Laura Shoe's Lightroom (and Occasionally Photoshop) Blog for Digital Photographers

Should you upgrade to Lightroom 2?

In software on October 27, 2008 at 6:45 pm

If you are committed to Lightroom being the foundation of your digital workflow, then my answer is an unequivocal absolutely! And if you are on the fence about Lightroom being the foundation of your workflow, I also say absolutely. I expect that this release will get you off the fence and clearly on the Lightroom road.

Lightroom 2 introduces the ability to make local corrections to your images. With the new graduated filter and adjustment brushes you can burn and dodge, and make local saturation, contrast, brightness, exposure, color, clarity and sharpness changes. You are not able to make sophisticated selections and masks like you can in Photoshop, but for most local changes where a brush tool or a gradient mask is sufficient to specify the area to be worked on, you no longer need to go into Photoshop. For me this means huge efficiency gains in my workflow. Now I go into Photoshop on maybe 5% of my straight photographs. In my opinion, this is well, well worth the $99 upgrade price. My only word of caution is that these new tools are resource intensive. If your system is already struggling to run LR1, you will find that using the adjustment brush in LR2 is an exercise in patience.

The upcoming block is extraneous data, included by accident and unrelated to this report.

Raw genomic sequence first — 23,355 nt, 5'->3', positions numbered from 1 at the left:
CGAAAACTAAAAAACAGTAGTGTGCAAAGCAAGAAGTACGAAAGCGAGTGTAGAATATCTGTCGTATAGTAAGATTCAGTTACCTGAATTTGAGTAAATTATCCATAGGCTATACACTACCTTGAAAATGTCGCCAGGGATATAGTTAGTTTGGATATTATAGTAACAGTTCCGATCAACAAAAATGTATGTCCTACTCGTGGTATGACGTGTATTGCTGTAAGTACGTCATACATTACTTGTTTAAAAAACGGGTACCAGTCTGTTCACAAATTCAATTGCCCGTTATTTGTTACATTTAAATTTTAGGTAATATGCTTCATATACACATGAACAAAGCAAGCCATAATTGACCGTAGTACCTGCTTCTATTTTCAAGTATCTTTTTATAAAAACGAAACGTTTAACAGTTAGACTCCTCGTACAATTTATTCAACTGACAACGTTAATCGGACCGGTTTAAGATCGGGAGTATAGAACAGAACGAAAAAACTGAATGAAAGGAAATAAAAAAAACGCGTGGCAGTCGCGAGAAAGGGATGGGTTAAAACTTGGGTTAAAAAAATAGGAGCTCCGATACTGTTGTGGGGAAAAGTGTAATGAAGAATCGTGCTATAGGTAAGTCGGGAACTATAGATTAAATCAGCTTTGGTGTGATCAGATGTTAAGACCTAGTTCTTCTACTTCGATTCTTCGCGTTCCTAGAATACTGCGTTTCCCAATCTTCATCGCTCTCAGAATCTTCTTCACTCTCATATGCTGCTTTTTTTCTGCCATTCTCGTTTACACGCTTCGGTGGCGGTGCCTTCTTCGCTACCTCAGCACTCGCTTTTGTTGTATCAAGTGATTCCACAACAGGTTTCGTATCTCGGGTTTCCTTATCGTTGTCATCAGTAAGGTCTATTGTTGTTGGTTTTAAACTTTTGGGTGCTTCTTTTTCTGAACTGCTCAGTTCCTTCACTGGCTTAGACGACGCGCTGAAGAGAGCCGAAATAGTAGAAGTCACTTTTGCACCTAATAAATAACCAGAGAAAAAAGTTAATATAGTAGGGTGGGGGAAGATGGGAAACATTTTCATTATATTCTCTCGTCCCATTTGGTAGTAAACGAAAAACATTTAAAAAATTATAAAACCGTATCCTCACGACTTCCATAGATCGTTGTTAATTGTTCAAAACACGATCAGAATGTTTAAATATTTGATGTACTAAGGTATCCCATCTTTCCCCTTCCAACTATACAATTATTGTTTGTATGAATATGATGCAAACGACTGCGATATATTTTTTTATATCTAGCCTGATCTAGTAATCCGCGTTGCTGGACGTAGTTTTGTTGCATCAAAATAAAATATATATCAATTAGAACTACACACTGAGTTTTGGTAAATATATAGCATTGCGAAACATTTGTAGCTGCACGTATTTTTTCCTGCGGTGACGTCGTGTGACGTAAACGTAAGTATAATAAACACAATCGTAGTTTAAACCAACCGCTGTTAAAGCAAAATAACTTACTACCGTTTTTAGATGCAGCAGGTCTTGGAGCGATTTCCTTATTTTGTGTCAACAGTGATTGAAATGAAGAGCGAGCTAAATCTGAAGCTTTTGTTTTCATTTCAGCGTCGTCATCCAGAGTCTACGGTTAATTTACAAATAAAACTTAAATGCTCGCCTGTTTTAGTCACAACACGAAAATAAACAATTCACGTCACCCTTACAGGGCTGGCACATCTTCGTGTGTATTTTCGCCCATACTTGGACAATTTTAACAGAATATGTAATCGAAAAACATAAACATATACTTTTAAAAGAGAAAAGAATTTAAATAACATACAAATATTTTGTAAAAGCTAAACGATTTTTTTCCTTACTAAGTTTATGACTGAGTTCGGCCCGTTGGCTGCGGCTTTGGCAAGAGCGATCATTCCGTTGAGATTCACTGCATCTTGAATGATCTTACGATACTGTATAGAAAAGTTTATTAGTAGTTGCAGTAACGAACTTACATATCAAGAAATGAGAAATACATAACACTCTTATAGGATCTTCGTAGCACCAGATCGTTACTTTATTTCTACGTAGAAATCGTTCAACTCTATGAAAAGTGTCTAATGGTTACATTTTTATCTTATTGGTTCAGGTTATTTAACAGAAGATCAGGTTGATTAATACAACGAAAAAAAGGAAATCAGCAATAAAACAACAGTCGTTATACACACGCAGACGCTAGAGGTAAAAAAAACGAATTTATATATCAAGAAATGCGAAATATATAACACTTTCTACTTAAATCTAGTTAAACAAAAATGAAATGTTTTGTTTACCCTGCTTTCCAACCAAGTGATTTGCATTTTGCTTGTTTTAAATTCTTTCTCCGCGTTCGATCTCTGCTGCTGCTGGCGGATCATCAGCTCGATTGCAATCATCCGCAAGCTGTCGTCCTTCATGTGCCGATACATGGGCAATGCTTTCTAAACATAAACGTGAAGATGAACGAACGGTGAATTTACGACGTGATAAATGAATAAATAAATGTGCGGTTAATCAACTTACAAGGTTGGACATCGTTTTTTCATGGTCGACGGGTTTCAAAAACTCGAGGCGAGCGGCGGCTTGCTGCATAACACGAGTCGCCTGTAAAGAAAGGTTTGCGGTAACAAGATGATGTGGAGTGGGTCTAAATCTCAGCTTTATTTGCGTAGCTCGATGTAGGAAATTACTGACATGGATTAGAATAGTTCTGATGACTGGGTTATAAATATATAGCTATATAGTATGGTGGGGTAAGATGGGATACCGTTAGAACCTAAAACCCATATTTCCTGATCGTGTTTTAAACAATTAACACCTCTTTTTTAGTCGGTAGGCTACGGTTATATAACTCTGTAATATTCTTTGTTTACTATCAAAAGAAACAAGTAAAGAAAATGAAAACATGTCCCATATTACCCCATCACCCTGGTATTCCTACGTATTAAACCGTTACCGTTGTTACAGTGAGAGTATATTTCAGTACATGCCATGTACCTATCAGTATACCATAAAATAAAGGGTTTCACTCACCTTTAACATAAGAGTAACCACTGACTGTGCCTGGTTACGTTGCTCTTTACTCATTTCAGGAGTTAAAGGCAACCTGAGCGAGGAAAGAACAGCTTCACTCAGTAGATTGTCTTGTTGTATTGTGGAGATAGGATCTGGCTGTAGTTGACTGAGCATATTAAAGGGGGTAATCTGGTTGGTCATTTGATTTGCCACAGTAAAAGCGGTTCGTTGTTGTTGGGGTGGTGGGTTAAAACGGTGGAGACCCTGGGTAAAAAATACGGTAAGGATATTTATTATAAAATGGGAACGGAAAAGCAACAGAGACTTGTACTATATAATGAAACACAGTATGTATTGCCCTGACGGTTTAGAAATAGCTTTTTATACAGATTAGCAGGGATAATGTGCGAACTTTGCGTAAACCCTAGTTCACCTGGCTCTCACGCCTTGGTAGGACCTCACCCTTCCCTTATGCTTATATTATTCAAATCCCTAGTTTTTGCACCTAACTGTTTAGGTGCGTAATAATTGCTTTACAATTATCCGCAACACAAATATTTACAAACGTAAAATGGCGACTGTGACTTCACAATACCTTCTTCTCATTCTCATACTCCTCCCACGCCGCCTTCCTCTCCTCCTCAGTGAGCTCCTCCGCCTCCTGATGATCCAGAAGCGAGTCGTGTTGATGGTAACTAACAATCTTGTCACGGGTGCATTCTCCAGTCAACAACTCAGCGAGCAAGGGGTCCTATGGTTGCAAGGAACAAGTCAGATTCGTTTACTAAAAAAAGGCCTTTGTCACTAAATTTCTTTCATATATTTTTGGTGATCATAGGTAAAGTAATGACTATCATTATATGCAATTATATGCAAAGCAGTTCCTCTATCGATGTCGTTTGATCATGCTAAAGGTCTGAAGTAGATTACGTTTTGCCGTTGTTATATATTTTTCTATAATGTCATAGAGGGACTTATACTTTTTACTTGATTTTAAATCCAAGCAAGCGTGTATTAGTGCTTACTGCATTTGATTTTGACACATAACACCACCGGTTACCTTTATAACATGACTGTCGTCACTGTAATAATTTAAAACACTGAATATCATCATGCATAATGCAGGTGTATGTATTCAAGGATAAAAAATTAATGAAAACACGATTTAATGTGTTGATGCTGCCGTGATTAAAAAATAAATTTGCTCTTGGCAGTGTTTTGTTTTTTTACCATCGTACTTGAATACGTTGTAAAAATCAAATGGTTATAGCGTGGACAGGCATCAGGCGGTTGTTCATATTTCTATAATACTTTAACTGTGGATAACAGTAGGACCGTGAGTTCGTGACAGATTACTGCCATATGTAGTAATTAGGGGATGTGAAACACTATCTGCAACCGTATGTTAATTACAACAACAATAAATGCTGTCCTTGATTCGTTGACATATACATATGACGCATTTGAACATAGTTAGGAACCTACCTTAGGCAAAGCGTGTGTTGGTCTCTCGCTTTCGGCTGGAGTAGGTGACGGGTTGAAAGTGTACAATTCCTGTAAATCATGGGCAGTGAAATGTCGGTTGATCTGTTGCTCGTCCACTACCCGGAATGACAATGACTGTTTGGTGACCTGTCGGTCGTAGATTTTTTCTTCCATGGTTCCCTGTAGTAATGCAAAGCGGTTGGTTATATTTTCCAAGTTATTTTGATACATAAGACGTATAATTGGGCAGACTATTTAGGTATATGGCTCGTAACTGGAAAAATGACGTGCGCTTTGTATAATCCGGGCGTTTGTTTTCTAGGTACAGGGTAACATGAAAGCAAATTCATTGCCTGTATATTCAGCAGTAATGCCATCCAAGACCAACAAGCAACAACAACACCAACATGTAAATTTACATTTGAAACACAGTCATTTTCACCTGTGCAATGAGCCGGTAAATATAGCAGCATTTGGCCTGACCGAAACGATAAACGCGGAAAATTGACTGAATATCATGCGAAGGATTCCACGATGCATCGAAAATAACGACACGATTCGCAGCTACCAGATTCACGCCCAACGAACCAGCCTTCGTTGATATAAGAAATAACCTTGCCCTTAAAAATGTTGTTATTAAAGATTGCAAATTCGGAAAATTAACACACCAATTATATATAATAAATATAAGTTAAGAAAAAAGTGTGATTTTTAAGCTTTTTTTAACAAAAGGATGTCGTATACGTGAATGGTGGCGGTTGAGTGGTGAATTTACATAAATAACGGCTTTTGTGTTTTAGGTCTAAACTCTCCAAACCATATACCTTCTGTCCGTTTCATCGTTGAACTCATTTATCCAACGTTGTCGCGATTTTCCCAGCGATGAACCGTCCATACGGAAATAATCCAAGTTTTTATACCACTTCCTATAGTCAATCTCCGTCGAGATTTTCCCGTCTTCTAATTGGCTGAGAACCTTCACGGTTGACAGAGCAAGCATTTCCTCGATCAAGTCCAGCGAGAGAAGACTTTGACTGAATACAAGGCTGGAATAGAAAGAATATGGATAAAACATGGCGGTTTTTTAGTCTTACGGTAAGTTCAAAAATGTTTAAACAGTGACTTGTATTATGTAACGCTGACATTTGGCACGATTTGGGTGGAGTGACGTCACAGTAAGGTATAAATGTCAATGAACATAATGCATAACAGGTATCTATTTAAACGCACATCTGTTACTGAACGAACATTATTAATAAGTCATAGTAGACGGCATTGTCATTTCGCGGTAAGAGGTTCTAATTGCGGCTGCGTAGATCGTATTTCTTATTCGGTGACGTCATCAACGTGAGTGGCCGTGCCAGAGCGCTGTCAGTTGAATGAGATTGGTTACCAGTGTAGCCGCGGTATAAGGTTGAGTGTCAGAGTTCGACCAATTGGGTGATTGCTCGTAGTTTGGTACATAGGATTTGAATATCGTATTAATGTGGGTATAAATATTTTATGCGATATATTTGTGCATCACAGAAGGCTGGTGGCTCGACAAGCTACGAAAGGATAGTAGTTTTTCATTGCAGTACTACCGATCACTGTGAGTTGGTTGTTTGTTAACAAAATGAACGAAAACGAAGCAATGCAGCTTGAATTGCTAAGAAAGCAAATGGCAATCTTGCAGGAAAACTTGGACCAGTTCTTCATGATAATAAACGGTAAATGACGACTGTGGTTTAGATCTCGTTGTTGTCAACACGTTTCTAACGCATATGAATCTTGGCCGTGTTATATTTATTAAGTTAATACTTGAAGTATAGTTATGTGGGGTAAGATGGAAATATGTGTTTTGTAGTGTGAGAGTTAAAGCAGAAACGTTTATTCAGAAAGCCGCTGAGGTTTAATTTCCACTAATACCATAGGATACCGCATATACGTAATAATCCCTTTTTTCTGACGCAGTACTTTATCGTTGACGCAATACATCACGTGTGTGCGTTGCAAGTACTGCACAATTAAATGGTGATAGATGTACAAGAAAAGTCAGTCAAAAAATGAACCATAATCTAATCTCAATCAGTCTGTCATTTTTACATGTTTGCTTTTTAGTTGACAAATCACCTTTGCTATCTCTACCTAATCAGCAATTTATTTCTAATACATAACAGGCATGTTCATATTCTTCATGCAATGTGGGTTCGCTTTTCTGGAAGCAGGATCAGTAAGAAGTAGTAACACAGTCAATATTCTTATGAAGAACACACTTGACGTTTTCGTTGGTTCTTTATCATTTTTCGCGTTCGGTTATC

Below are the minimum system requirements for LR2, as listed by Adobe. Of course, more and faster is always better.


  • Intel® Pentium® 4 processor
  • Microsoft® Windows® XP with Service Pack 2 or Windows Vista® Home Premium, Business, Ultimate, or Enterprise (certified for 32-bit and 64-bit editions)
  • 1GB of RAM
  • 1GB of available hard-disk space
  • 1,024×768 display
  • CD-ROM drive

Mac OS

  • PowerPC® G4 or G5 or Intel based processor
  • Mac OS X v10.4 or 10.5
  • 1GB of RAM
  • 1GB of available hard-disk space
  • 1,024×768 display
  • CD-ROM drive

Here’s a Julieanne Kost video on the graduated filter and adjustment brush:

Of course LR2 introduces other changes as well, including dual monitor support, improved management of multiple drives and libraries, and improvements to the interface. Here’s an Adobe blog post with more information on these and other changes.


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